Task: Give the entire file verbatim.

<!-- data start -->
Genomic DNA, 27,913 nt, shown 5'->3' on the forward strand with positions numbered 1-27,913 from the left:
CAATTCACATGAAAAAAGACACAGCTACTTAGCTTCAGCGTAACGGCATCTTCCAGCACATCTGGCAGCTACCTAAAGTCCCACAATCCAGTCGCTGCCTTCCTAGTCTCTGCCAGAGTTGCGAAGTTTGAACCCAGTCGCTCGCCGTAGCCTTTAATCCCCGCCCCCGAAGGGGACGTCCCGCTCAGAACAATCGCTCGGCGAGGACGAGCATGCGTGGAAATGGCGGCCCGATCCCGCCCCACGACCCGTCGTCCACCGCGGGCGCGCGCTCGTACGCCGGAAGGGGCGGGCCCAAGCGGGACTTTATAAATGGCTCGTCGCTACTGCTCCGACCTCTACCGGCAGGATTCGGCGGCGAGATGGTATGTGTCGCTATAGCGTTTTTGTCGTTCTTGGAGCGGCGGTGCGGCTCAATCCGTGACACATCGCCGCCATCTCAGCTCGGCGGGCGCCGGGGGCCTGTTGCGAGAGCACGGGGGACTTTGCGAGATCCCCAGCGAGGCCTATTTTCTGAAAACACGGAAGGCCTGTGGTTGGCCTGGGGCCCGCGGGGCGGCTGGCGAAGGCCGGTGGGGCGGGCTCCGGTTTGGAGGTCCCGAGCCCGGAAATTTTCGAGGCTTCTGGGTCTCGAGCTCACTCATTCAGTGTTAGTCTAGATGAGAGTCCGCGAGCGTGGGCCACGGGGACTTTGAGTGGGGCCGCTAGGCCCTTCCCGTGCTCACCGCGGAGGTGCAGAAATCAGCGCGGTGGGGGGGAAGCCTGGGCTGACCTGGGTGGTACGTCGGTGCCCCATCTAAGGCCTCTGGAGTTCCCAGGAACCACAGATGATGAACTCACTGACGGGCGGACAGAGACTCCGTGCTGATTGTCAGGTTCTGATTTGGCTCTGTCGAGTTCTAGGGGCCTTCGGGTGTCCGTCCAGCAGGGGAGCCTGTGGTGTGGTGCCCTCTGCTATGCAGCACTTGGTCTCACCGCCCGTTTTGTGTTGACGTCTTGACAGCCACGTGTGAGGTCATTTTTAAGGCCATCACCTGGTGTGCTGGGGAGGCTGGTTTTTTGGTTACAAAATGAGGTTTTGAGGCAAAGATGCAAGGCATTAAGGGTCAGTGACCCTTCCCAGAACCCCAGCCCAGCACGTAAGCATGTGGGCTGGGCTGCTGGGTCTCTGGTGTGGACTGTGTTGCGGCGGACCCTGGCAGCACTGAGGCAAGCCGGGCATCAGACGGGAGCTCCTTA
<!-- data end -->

Genomic DNA, 27,913 nt, shown 5'->3' on the forward strand with positions numbered 1-27,913 from the left:
CAATTCACATGAAAAAAGACACAGCTACTTAGCTTCAGCGTAACGGCATCTTCCAGCACATCTGGCAGCTACCTAAAGTCCCACAATCCAGTCGCTGCCTTCCTAGTCTCTGCCAGAGTTGCGAAGTTTGAACCCAGTCGCTCGCCGTAGCCTTTAATCCCCGCCCCCGAAGGGGACGTCCCGCTCAGAACAATCGCTCGGCGAGGACGAGCATGCGTGGAAATGGCGGCCCGATCCCGCCCCACGACCCGTCGTCCACCGCGGGCGCGCGCTCGTACGCCGGAAGGGGCGGGCCCAAGCGGGACTTTATAAATGGCTCGTCGCTACTGCTCCGACCTCTACCGGCAGGATTCGGCGGCGAGATGGTATGTGTCGCTATAGCGTTTTTGTCGTTCTTGGAGCGGCGGTGCGGCTCAATCCGTGACACATCGCCGCCATCTCAGCTCGGCGGGCGCCGGGGGCCTGTTGCGAGAGCACGGGGGACTTTGCGAGATCCCCAGCGAGGCCTATTTTCTGAAAACACGGAAGGCCTGTGGTTGGCCTGGGGCCCGCGGGGCGGCTGGCGAAGGCCGGTGGGGCGGGCTCCGGTTTGGAGGTCCCGAGCCCGGAAATTTTCGAGGCTTCTGGGTCTCGAGCTCACTCATTCAGTGTTAGTCTAGATGAGAGTCCGCGAGCGTGGGCCACGGGGACTTTGAGTGGGGCCGCTAGGCCCTTCCCGTGCTCACCGCGGAGGTGCAGAAATCAGCGCGGTGGGGGGGAAGCCTGGGCTGACCTGGGTGGTACGTCGGTGCCCCATCTAAGGCCTCTGGAGTTCCCAGGAACCACAGATGATGAACTCACTGACGGGCGGACAGAGACTCCGTGCTGATTGTCAGGTTCTGATTTGGCTCTGTCGAGTTCTAGGGGCCTTCGGGTGTCCGTCCAGCAGGGGAGCCTGTGGTGTGGTGCCCTCTGCTATGCAGCACTTGGTCTCACCGCCCGTTTTGTGTTGACGTCTTGACAGCCACGTGTGAGGTCATTTTTAAGGCCATCACCTGGTGTGCTGGGGAGGCTGGTTTTTTGGTTACAAAATGAGGTTTTGAGGCAAAGATGCAAGGCATTAAGGGTCAGTGACCCTTCCCAGAACCCCAGCCCAGCACGTAAGCATGTGGGCTGGGCTGCTGGGTCTCTGGTGTGGACTGTGTTGCGGCGGACCCTGGCAGCACTGAGGCAAGCCGGGCATCAGACGGGAGCTCCTTA